Yahoo Finally Hits Blog Scene

In a recent SmallBusinessComputing article, Michelle Megna talked bout how small business owners can use cutting-edge blog technology as a low-cost way to market their companies. Now Yahoo is finally getting in on the action, having just announced Yahoo 360, a service that combines blogging tools with social networking.

Like MSN Spaces, Yahoo 360 lets you set privacy and permission levels for access to their content. MSN Spaces lets you share music play lists, and Yahoo 360 lets you link to friends’ LAUNCHcast play lists. It also follows MSN’s route of integrating with other communication tools, including LAUNCHcast radio stations, Yahoo Messenger, Address Book and Groups.

The blogging tools let you post text and photos via Yahoo 360, My Yahoo,
Yahoo Mobile Internet or any RSS reader.

Yahoo added social networking components, such as the ability to set up a “My Friends” page, which is automatically updated, as fresh content generated by buddies goes live. In Yahoo Local, you can choose to view listings that have been rated or reviewed by your friends, co-workers, customers or clients. You can also “blast” out a message to everyone in the Friends list.

The service will launch on March 29 as an invitation-only beta. The company plans to get feedback from the initial group, add features and then widen the availability of the beta. Yahoo is the last major search provider to add blogging, a service many see as a must-have for search services and portals.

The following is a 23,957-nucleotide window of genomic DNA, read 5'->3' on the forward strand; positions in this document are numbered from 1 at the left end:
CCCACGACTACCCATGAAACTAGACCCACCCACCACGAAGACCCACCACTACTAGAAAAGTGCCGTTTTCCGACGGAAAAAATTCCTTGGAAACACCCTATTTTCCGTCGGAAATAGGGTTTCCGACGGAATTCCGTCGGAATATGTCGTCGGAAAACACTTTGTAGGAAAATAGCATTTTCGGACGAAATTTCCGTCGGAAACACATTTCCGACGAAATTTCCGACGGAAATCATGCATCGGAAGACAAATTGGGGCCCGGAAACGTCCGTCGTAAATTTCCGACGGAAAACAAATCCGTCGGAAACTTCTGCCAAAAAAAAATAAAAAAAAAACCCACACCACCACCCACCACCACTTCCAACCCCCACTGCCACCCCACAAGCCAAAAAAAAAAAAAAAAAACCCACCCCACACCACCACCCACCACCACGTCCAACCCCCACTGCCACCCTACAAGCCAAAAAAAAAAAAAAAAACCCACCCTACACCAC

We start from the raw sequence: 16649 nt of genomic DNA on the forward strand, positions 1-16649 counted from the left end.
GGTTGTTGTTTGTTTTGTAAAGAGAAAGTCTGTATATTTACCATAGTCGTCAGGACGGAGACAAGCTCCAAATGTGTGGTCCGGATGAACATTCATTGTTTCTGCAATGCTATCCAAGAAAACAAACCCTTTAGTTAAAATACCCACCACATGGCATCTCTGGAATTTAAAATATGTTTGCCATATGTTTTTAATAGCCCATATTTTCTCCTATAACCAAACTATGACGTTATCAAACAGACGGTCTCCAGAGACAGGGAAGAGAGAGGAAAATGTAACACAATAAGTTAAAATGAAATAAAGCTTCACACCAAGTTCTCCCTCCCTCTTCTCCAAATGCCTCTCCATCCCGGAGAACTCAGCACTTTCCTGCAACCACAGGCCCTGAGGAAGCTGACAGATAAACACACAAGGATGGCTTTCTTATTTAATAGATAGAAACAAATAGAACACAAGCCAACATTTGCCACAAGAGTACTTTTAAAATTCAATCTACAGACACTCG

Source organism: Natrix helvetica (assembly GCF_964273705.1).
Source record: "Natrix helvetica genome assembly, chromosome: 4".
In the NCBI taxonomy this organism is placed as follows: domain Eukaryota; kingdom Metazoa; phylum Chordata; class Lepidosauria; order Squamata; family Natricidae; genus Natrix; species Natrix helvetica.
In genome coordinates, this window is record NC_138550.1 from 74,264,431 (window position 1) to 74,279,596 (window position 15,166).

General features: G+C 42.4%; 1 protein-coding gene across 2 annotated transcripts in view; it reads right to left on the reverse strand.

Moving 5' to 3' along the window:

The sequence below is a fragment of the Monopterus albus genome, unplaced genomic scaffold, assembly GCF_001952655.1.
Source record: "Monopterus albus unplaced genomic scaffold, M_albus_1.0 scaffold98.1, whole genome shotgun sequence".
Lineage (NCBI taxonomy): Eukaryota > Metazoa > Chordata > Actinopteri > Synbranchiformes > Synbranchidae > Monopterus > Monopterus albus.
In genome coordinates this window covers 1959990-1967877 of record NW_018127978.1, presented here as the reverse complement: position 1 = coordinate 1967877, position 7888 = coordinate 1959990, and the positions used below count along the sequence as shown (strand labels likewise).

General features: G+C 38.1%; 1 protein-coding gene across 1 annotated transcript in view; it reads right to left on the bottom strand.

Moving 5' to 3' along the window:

“We now have MSN and Yahoo saying straight out, ‘This suite of products is a bundle, and the competition will be at the bundle level,'” said David Jackson, an independent market analyst and editor of the Internet Stock Blog.

Jackson said Google will have to follow suit, adding instant messaging and other services to match the broader suites offered by MSN and Yahoo.

The pages and pages of content that Yahoo 360 customers will likely generate could go a long way toward easing the ad gap Yahoo faces.

Google, the leader in search and, likely, in revenue from pay-per-click ads on search results and third-party Web sites, lets bloggers and small publishers quickly and easily enable ads on their site.

Yahoo, which doesn’t break out search revenue from other kinds of advertising, is contextual search on a few blog sites, but hasn’t officially launched the Yahoo Publishers Network yet. Making the network available to Yahoo 360 users could boost ad revenue.

Jackson questioned whether Yahoo’s blogging service might be too late, however, to capture enough customers; many of whom, he thinks, already use one of the competitive services, which include the independent Six Apart. “Will they be able to leverage the stickiness of their e-mail and IM services to sign up tons of people for their own blogs?” he asked. “Or will they find that they missed the boat? That’s up in the air.”

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